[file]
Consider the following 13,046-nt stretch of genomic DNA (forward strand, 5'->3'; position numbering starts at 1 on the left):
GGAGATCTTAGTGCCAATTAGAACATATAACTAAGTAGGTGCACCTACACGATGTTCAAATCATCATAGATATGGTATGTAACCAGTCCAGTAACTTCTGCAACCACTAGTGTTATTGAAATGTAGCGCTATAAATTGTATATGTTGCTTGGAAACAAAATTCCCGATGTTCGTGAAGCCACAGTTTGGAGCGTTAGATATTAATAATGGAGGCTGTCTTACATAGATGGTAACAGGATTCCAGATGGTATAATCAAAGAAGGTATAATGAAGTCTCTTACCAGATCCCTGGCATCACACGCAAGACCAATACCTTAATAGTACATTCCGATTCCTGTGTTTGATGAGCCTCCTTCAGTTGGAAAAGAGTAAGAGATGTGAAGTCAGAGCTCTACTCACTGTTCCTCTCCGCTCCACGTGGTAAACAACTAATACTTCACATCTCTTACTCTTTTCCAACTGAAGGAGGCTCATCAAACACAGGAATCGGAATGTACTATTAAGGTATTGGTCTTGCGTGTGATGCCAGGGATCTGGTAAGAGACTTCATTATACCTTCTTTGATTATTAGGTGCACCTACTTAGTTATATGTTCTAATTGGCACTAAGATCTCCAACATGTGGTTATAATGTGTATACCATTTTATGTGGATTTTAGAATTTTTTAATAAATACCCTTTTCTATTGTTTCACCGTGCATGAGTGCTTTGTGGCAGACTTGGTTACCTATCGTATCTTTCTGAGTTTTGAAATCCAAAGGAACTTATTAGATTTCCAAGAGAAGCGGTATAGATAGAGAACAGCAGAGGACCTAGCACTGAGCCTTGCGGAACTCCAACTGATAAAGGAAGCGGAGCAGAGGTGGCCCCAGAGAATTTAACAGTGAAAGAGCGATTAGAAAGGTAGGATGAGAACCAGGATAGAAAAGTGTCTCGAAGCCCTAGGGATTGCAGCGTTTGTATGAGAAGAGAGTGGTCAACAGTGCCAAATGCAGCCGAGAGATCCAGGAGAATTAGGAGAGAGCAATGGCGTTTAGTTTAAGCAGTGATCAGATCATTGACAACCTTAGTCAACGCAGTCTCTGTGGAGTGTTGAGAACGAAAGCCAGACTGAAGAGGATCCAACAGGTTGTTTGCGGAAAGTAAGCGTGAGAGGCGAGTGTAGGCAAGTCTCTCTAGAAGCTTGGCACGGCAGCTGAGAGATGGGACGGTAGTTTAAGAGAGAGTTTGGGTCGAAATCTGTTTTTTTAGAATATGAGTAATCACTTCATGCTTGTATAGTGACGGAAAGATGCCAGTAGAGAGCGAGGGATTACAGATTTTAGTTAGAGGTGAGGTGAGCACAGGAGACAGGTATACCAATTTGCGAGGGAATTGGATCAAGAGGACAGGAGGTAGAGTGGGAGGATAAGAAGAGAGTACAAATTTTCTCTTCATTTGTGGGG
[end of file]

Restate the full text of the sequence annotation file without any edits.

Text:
Consider the following 13,046-nt stretch of genomic DNA (forward strand, 5'->3'; position numbering starts at 1 on the left):
GGAGATCTTAGTGCCAATTAGAACATATAACTAAGTAGGTGCACCTACACGATGTTCAAATCATCATAGATATGGTATGTAACCAGTCCAGTAACTTCTGCAACCACTAGTGTTATTGAAATGTAGCGCTATAAATTGTATATGTTGCTTGGAAACAAAATTCCCGATGTTCGTGAAGCCACAGTTTGGAGCGTTAGATATTAATAATGGAGGCTGTCTTACATAGATGGTAACAGGATTCCAGATGGTATAATCAAAGAAGGTATAATGAAGTCTCTTACCAGATCCCTGGCATCACACGCAAGACCAATACCTTAATAGTACATTCCGATTCCTGTGTTTGATGAGCCTCCTTCAGTTGGAAAAGAGTAAGAGATGTGAAGTCAGAGCTCTACTCACTGTTCCTCTCCGCTCCACGTGGTAAACAACTAATACTTCACATCTCTTACTCTTTTCCAACTGAAGGAGGCTCATCAAACACAGGAATCGGAATGTACTATTAAGGTATTGGTCTTGCGTGTGATGCCAGGGATCTGGTAAGAGACTTCATTATACCTTCTTTGATTATTAGGTGCACCTACTTAGTTATATGTTCTAATTGGCACTAAGATCTCCAACATGTGGTTATAATGTGTATACCATTTTATGTGGATTTTAGAATTTTTTAATAAATACCCTTTTCTATTGTTTCACCGTGCATGAGTGCTTTGTGGCAGACTTGGTTACCTATCGTATCTTTCTGAGTTTTGAAATCCAAAGGAACTTATTAGATTTCCAAGAGAAGCGGTATAGATAGAGAACAGCAGAGGACCTAGCACTGAGCCTTGCGGAACTCCAACTGATAAAGGAAGCGGAGCAGAGGTGGCCCCAGAGAATTTAACAGTGAAAGAGCGATTAGAAAGGTAGGATGAGAACCAGGATAGAAAAGTGTCTCGAAGCCCTAGGGATTGCAGCGTTTGTATGAGAAGAGAGTGGTCAACAGTGCCAAATGCAGCCGAGAGATCCAGGAGAATTAGGAGAGAGCAATGGCGTTTAGTTTAAGCAGTGATCAGATCATTGACAACCTTAGTCAACGCAGTCTCTGTGGAGTGTTGAGAACGAAAGCCAGACTGAAGAGGATCCAACAGGTTGTTTGCGGAAAGTAAGCGTGAGAGGCGAGTGTAGGCAAGTCTCTCTAGAAGCTTGGCACGGCAGCTGAGAGATGGGACGGTAGTTTAAGAGAGAGTTTGGGTCGAAATCTGTTTTTTTAGAATATGAGTAATCACTTCATGCTTGTATAGTGACGGAAAGATGCCAGTAGAGAGCGAGGGATTACAGATTTTAGTTAGAGGTGAGGTGAGCACAGGAGACAGGTATACCAATTTGCGAGGGAATTGGATCAAGAGGACAGGAGGTAGAGTGGGAGGATAAGAAGAGAGTACAAATTTTCTCTTCATTTGTGGGG